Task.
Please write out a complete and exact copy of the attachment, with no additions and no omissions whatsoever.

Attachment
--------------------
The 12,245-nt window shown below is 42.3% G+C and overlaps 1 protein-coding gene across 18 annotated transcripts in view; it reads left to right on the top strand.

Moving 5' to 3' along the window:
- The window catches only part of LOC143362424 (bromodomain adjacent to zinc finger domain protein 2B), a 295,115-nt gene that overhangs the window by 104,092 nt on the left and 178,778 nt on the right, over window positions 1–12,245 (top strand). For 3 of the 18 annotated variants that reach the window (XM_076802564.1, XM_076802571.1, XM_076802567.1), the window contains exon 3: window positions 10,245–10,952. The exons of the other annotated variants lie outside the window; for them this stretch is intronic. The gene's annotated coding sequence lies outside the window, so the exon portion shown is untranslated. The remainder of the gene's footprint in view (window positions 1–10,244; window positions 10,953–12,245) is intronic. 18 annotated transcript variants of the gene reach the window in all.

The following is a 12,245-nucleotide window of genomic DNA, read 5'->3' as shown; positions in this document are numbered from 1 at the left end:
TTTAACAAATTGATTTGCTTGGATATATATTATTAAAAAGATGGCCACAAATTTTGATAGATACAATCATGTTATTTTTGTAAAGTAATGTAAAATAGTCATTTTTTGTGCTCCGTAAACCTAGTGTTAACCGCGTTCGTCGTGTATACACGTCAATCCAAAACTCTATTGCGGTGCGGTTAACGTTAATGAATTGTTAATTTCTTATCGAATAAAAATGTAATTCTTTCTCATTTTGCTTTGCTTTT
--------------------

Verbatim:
The 12,245-nt window shown below is 42.3% G+C and overlaps 1 protein-coding gene across 18 annotated transcripts in view; it reads left to right on the top strand.

Moving 5' to 3' along the window:
- The window catches only part of LOC143362424 (bromodomain adjacent to zinc finger domain protein 2B), a 295,115-nt gene that overhangs the window by 104,092 nt on the left and 178,778 nt on the right, over window positions 1–12,245 (top strand). For 3 of the 18 annotated variants that reach the window (XM_076802564.1, XM_076802571.1, XM_076802567.1), the window contains exon 3: window positions 10,245–10,952. The exons of the other annotated variants lie outside the window; for them this stretch is intronic. The gene's annotated coding sequence lies outside the window, so the exon portion shown is untranslated. The remainder of the gene's footprint in view (window positions 1–10,244; window positions 10,953–12,245) is intronic. 18 annotated transcript variants of the gene reach the window in all.

The following is a 12,245-nucleotide window of genomic DNA, read 5'->3' as shown; positions in this document are numbered from 1 at the left end:
TTTAACAAATTGATTTGCTTGGATATATATTATTAAAAAGATGGCCACAAATTTTGATAGATACAATCATGTTATTTTTGTAAAGTAATGTAAAATAGTCATTTTTTGTGCTCCGTAAACCTAGTGTTAACCGCGTTCGTCGTGTATACACGTCAATCCAAAACTCTATTGCGGTGCGGTTAACGTTAATGAATTGTTAATTTCTTATCGAATAAAAATGTAATTCTTTCTCATTTTGCTTTGCTTTT